Louis' theatre of dreams

Saha, the pacy France international, has endured difficult times since moving to Old Trafford early in 2004 but has finally started to produce regularly in front of goal. He could well have a role to play in Germany, writes Andy Hampson.

Manchester United striker Louis Saha has not only returned to form in 2006, but produced some of the best performances of his career after finally shaking off a series of persistent injuries. The pacy former Fulham striker and France international has endured difficult times since moving to Old Trafford early in 2004 but has finally started to produce regularly in front of goal. Saha could well have a role to play in Germany.

Saha, who hails from Paris, is a product of the revered Clairfontaine French football academy, which also produced Thierry Henry and Nicolas Anelka. He joined Metz as a teenager, signing professional forms in 1997, and impressed enough to earn a five-month loan move to English Premier League side Newcastle in 1999.

This was Saha's first brush with top-flight English football and he was hardly a roaring success, netting just two goals. Yet his potential had caught former France international Jean Tigana's eye and after another season at Metz, the then Fulham manager brought him back to England. Saha fired in 32 goals to lift then First Division Fulham to the Premier League.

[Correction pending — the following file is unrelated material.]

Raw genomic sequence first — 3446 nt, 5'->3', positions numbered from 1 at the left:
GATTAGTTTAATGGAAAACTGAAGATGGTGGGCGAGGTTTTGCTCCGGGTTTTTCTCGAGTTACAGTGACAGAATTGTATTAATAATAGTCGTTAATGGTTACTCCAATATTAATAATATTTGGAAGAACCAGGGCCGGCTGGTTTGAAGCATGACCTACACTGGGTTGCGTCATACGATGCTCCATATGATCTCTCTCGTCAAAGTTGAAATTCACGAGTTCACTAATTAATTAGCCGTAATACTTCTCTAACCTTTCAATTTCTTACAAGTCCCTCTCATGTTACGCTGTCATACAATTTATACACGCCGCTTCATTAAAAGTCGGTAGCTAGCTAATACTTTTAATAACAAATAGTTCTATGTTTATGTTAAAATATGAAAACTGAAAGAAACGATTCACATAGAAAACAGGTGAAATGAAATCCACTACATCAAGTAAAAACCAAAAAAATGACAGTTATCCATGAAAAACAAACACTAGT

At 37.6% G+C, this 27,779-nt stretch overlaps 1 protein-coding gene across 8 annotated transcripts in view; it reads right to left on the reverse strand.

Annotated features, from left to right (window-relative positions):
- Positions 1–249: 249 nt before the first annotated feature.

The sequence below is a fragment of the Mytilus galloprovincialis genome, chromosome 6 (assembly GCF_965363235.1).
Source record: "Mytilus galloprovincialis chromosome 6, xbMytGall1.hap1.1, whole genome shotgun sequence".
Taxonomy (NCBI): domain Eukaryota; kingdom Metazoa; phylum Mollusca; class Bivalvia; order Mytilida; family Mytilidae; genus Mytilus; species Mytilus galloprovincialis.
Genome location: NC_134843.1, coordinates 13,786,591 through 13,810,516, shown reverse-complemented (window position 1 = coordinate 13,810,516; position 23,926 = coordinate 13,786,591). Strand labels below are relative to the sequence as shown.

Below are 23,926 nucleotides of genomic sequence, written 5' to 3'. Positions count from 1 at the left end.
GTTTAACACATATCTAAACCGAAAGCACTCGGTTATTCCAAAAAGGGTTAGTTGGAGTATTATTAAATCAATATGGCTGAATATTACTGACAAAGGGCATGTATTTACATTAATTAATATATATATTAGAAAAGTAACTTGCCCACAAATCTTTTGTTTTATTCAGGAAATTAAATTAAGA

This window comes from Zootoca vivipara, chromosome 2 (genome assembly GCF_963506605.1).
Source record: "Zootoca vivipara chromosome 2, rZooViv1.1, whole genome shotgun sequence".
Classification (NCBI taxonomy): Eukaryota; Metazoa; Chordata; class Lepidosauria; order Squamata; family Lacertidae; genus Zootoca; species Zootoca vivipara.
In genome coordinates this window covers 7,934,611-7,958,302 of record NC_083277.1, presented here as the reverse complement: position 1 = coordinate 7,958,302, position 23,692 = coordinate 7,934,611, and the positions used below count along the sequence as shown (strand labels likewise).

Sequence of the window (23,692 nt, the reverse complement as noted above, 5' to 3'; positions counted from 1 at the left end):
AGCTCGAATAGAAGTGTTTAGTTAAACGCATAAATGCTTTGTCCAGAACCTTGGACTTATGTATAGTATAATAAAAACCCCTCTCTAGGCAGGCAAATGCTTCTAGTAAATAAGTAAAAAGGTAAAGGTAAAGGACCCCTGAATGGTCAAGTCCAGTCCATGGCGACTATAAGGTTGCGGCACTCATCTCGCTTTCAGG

Saha was without doubt the hottest property outside the top flight that season and he immediately announced his return to the Premier League with two goals in a defeat to United on the first day of the following campaign.

He could not maintain such high standards but he gradually came to terms with the higher level, particularly after Chris Coleman took over as manager from Tigana at Craven Cottage from April 2003.

Saha made a blistering start to the following campaign and soon began to attract the attention of United. Saha's head was turned and he became the subject of a long and bitter transfer saga between the two clubs. Coleman, naturally, wanted to keep him but his persistent denials that the player would be sold became harder to maintain as Saha himself claimed United was his "dream" move and Fulham were standing in his way.

Coleman said Saha would only be sold over his "dead body" but United refused to back down as Fulham continually rebutted their offers. Saha eventually waded in to try to hasten a move saying he was being denied "the chance of a lifetime" and that Fulham should not be refusing bids in excess of GBP8million because he was "not Ronaldo". The row grew increasingly bitter and a move became inevitable. A GBP12.82million deal was finally concluded during the January transfer window of 2003-04, Saha having already scored 15 goals in 22 games for the Cottagers that term.

The Frenchman carried on with United where he had left off with the Londoners, scoring within 18 minutes of his debut against Southampton. International recognition soon followed and Saha was part of the France squad for Euro 2004 but injuries and competition for places at Old Trafford, the `Theatre of Dreams', prevented him from making the impact he may have wished thereafter.

His 2004-05 season was a frustrating one, with Wayne Rooney and Alan Smith arriving and jumping ahead of him in the pecking order and Ruud van Nistelrooy seemingly undroppable. There were also a number of injuries and Saha managed just two goals all season.